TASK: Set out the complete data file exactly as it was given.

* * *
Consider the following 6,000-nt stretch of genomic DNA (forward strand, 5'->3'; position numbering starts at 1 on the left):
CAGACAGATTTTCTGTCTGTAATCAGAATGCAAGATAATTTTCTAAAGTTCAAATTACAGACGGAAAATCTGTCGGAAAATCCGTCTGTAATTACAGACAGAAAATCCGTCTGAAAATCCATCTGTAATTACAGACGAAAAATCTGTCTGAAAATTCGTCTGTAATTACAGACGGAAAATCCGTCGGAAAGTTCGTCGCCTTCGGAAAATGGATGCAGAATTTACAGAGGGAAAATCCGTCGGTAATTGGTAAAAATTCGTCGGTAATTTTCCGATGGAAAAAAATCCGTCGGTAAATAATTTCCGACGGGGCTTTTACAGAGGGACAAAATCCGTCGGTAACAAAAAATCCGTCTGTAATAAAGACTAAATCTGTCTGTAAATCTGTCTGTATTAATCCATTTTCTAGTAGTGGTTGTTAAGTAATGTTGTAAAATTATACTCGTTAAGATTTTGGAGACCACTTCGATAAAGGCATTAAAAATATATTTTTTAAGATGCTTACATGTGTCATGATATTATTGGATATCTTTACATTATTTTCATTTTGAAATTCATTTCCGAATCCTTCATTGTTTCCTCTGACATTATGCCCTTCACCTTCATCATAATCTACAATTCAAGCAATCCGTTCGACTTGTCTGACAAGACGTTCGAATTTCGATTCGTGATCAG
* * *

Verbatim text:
Consider the following 6,000-nt stretch of genomic DNA (forward strand, 5'->3'; position numbering starts at 1 on the left):
CAGACAGATTTTCTGTCTGTAATCAGAATGCAAGATAATTTTCTAAAGTTCAAATTACAGACGGAAAATCTGTCGGAAAATCCGTCTGTAATTACAGACAGAAAATCCGTCTGAAAATCCATCTGTAATTACAGACGAAAAATCTGTCTGAAAATTCGTCTGTAATTACAGACGGAAAATCCGTCGGAAAGTTCGTCGCCTTCGGAAAATGGATGCAGAATTTACAGAGGGAAAATCCGTCGGTAATTGGTAAAAATTCGTCGGTAATTTTCCGATGGAAAAAAATCCGTCGGTAAATAATTTCCGACGGGGCTTTTACAGAGGGACAAAATCCGTCGGTAACAAAAAATCCGTCTGTAATAAAGACTAAATCTGTCTGTAAATCTGTCTGTATTAATCCATTTTCTAGTAGTGGTTGTTAAGTAATGTTGTAAAATTATACTCGTTAAGATTTTGGAGACCACTTCGATAAAGGCATTAAAAATATATTTTTTAAGATGCTTACATGTGTCATGATATTATTGGATATCTTTACATTATTTTCATTTTGAAATTCATTTCCGAATCCTTCATTGTTTCCTCTGACATTATGCCCTTCACCTTCATCATAATCTACAATTCAAGCAATCCGTTCGACTTGTCTGACAAGACGTTCGAATTTCGATTCGTGATCAG